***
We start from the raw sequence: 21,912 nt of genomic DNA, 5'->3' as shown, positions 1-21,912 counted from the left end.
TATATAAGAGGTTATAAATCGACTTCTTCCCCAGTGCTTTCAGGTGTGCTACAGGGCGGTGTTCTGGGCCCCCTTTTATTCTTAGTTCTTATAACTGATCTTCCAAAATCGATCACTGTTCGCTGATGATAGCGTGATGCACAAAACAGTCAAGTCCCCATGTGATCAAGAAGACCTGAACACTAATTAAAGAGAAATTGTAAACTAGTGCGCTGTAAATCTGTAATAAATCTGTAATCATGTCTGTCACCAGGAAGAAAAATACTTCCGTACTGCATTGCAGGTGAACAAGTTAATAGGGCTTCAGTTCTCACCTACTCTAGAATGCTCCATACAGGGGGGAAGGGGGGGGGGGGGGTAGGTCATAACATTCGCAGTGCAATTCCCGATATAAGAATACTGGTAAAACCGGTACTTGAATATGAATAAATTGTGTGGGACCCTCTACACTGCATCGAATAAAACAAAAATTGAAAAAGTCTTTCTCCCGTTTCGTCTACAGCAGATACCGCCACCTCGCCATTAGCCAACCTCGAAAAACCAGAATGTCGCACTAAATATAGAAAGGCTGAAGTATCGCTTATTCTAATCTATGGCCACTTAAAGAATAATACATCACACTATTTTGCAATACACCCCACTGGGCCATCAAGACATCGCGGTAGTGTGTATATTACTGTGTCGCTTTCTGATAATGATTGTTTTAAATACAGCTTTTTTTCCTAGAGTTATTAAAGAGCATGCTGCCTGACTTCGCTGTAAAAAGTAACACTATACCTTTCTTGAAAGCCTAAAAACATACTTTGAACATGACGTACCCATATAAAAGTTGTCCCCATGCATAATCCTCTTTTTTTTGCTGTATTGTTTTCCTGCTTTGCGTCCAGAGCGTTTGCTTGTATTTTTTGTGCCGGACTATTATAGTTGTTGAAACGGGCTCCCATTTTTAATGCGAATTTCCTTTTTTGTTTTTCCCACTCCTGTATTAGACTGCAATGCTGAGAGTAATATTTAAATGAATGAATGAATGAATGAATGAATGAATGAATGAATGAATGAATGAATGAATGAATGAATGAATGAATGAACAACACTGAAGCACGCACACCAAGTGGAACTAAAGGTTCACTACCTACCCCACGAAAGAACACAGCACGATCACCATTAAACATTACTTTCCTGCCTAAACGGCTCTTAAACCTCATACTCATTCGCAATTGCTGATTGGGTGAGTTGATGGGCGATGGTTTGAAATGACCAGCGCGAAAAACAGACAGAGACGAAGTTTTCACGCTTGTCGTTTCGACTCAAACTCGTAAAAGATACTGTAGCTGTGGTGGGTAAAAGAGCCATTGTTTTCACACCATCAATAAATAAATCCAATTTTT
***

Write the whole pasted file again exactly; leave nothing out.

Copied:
We start from the raw sequence: 21,912 nt of genomic DNA, 5'->3' as shown, positions 1-21,912 counted from the left end.
TATATAAGAGGTTATAAATCGACTTCTTCCCCAGTGCTTTCAGGTGTGCTACAGGGCGGTGTTCTGGGCCCCCTTTTATTCTTAGTTCTTATAACTGATCTTCCAAAATCGATCACTGTTCGCTGATGATAGCGTGATGCACAAAACAGTCAAGTCCCCATGTGATCAAGAAGACCTGAACACTAATTAAAGAGAAATTGTAAACTAGTGCGCTGTAAATCTGTAATAAATCTGTAATCATGTCTGTCACCAGGAAGAAAAATACTTCCGTACTGCATTGCAGGTGAACAAGTTAATAGGGCTTCAGTTCTCACCTACTCTAGAATGCTCCATACAGGGGGGAAGGGGGGGGGGGGGGTAGGTCATAACATTCGCAGTGCAATTCCCGATATAAGAATACTGGTAAAACCGGTACTTGAATATGAATAAATTGTGTGGGACCCTCTACACTGCATCGAATAAAACAAAAATTGAAAAAGTCTTTCTCCCGTTTCGTCTACAGCAGATACCGCCACCTCGCCATTAGCCAACCTCGAAAAACCAGAATGTCGCACTAAATATAGAAAGGCTGAAGTATCGCTTATTCTAATCTATGGCCACTTAAAGAATAATACATCACACTATTTTGCAATACACCCCACTGGGCCATCAAGACATCGCGGTAGTGTGTATATTACTGTGTCGCTTTCTGATAATGATTGTTTTAAATACAGCTTTTTTTCCTAGAGTTATTAAAGAGCATGCTGCCTGACTTCGCTGTAAAAAGTAACACTATACCTTTCTTGAAAGCCTAAAAACATACTTTGAACATGACGTACCCATATAAAAGTTGTCCCCATGCATAATCCTCTTTTTTTTGCTGTATTGTTTTCCTGCTTTGCGTCCAGAGCGTTTGCTTGTATTTTTTGTGCCGGACTATTATAGTTGTTGAAACGGGCTCCCATTTTTAATGCGAATTTCCTTTTTTGTTTTTCCCACTCCTGTATTAGACTGCAATGCTGAGAGTAATATTTAAATGAATGAATGAATGAATGAATGAATGAATGAATGAATGAATGAATGAATGAATGAATGAATGAATGAATGAACAACACTGAAGCACGCACACCAAGTGGAACTAAAGGTTCACTACCTACCCCACGAAAGAACACAGCACGATCACCATTAAACATTACTTTCCTGCCTAAACGGCTCTTAAACCTCATACTCATTCGCAATTGCTGATTGGGTGAGTTGATGGGCGATGGTTTGAAATGACCAGCGCGAAAAACAGACAGAGACGAAGTTTTCACGCTTGTCGTTTCGACTCAAACTCGTAAAAGATACTGTAGCTGTGGTGGGTAAAAGAGCCATTGTTTTCACACCATCAATAAATAAATCCAATTTTT